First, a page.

"Government promotion is just part of the story," said Lin Huaibing, an analyst from consulting firm Global Insight, who estimated that the market share of domestic brands would reach 40 percent within 10 years even without strong government backing.

"In the long term, the market share of China's domestic brands will continue to expand as domestic car makers make progress on brand awareness, design, safety and fuel economy," he added.

"Although they still lag far behind foreign car makers, the gap is narrowing," Lin said.

The robust sales increase has lead to aggressive expansion plans.

Chery said it will launch 10 new models this year and is diversifying into minivan and light commercial vehicles that are in strong demand in rural areas. Geely said it will boost sales by 25 percent to 281,000 units and eight models will be launched, including its first mid-to-high price sedan.

BYD, partly owned by Warren Buffett, aims to sell 400,000 units this year and said five new models are in the offing.

The emergence of Chinese domestic brands poses a direct challenge to overseas car makers, particularly at a time when they are facing sales slumps and financial losses.

Many Japanese, American and European car makers are looking at the Chinese market to help them ride out the recession. Some, like General Motors, said their Chinese operations have been a bright spot in an otherwise gloomy profit environment. Although China hasn't been immune to the global downturn, its auto market is managing to post gains. With foreign rivals on the skids, China has surpassed the United States as the biggest market in the world for new car sales.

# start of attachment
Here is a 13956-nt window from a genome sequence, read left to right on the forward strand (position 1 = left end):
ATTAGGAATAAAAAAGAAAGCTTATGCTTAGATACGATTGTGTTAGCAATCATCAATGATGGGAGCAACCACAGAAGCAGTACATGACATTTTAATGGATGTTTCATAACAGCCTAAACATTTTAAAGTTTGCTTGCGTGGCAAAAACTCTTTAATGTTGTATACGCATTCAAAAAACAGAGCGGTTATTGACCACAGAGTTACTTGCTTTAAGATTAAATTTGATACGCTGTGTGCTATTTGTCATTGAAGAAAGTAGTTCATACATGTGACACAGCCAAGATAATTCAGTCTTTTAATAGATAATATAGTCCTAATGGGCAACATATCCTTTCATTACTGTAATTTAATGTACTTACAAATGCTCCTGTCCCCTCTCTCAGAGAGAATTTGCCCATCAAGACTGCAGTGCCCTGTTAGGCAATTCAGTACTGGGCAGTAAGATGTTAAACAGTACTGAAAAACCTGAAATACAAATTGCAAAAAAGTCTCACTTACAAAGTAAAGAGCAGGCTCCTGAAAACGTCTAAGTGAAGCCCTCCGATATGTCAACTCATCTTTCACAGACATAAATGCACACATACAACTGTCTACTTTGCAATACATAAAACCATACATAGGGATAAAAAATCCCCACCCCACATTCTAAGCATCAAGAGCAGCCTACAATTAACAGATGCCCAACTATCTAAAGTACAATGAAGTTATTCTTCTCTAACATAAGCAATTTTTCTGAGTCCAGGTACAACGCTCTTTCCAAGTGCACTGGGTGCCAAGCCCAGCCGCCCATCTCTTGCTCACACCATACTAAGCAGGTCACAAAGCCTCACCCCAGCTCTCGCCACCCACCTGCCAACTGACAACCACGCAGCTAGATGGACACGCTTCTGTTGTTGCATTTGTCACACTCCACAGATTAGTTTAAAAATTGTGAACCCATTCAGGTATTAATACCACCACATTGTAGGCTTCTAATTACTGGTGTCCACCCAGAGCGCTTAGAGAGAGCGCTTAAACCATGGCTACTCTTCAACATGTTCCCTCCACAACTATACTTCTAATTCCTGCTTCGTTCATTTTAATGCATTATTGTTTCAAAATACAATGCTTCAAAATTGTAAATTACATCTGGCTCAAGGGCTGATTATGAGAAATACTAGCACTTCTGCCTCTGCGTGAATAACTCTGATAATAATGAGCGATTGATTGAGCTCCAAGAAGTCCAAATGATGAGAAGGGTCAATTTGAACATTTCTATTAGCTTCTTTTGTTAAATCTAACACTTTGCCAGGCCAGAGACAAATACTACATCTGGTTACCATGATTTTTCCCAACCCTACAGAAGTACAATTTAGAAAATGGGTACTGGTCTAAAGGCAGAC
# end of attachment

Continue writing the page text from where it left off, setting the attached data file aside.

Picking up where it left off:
China's vehicle sales rose 6.7 percent to 9.38 million units last year, the first single digit growth rate in a decade. Vehicle sales in the first two months of 2009 climbed 2.7 percent to 1.56 million units, compared with a 39-percent drop to 1.35 million units in the US as consumer credit dried up and discretionary spending plummeted.

"The market potential in China is so huge that it can't be ignored by any international car makers," said Lin. "Foreign car makers, in response to Chinese consumer preferences, are adopting strategies to be more competitive on the pricing and styles. It takes time but it's definitely worth it for them."

Compared to aggressive Chinese car makers, most international auto groups, including General Motors Corp and Ford Motor Co, have lowered global sales expectations for this year below 10 percent.

But foreign auto makers say they will continue to invest in China. Volkswagen has announced it plans to double sales in China to 2 million over the next 10 years.

Foreign auto makers are planning new models and advanced technologies for the China market, including direct fuel injection vehicles to improve fuel efficiency.

The Pan Asia Technical Automotive Center, GM's automotive engineering and design joint venture with Shanghai Automotive Industrial Corp, opened China's most advanced vehicle safety testing lab earlier this month.

GM's Chevrolet Cruze compact, which goes on sale in China in the second quarter, will also get a new 1.6-liter turbocharged engine.